Yes, both are correct and okay. We use "would", "could", and "might" with "have" to express an imaginary result of a past action or event.
    Haven't you forgotten to include 'may' with "have" in this group, Proesl.


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    #6

    Re: Conditionals in past

    Quote Originally Posted by albeit View Post
    Haven't you forgotten to include 'may' with "have" in this group, Proesl.
    We do hear "may have" used for the result clause of a past conditional. However, it's quite likely that ESL students are taught to use "might", "could" and "would", in accordance with ESL grammar book wisdom, which I could possibly tend to go along with, more or less.



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    #7

    Re: Conditionals in past

    Quote Originally Posted by PROESL View Post
    We do hear "may have" used for the result clause of a past conditional. However, it's quite likely that ESL students are taught to use "might", "could" and "would", in accordance with ESL grammar book wisdom, which I could possibly tend to go along with, more or less.

    To not give students the whole picture doesn't seem to me to constitute wisdom, Proesl.

    In addition to 'may', and in order to give the full spectrum of possibility and/or certainty, they should also have should/probably/likely/almost certainly/must.


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    #8

    Re: Conditionals in past

    Quote Originally Posted by albeit View Post
    To not give students the whole picture doesn't seem to me to constitute wisdom, Proesl.

    In addition to 'may', and in order to give the full spectrum of possibility and/or certainty, they should also have should/probably/likely/almost certainly/must.
    Other than, "may" how do the other words you suggest apply to the result clause of a past conditional-third conditional? They're words one can use in the result clause, but they don't provide an additional structure from which to choose.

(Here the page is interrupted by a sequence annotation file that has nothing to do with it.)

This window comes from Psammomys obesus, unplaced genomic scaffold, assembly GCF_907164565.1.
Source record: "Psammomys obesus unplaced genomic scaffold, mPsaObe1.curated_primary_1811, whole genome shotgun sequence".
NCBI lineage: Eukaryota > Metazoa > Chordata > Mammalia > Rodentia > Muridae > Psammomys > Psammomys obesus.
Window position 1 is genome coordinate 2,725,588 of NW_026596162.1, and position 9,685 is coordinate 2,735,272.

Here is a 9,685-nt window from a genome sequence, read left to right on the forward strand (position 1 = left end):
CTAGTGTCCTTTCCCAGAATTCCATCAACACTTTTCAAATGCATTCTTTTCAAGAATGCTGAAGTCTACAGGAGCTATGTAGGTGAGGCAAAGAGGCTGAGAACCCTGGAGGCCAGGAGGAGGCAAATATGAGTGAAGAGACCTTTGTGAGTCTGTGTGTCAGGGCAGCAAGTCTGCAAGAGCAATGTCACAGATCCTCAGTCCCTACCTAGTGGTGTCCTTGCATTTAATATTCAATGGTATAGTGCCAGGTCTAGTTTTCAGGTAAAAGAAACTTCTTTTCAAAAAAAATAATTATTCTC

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    #9

    Re: Conditionals in past

    Quote Originally Posted by PROESL View Post
    Other than, "may" how do the other words you suggest apply to the result clause of a past conditional-third conditional? They're words one can use in the result clause, but they don't provide an additional structure from which to choose.
    Sorry, in a rush right now.

    If I had been studying that course, I likely&probably/almost certainly would have completed the course by now.


    'should' & 'must' don't work here because the necessary knowledge, the process of logical deduction isn't available but that still presents a golden opportunity to let ESLs see that,

    almost certainly = must

    probably/likely = should

  2. konungursvia's Avatar
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    #10

    Re: Conditionals in past

    Quote Originally Posted by albeit View Post
    Sorry, in a rush right now.

    If I had been studying that course, I likely&probably/almost certainly would have completed the course by now.


    'should' & 'must' don't work here because the necessary knowledge, the process of logical deduction isn't available but that still presents a golden opportunity to let ESLs see that,

    almost certainly = must

    probably/likely = should
    These two equations don't make any sense to me.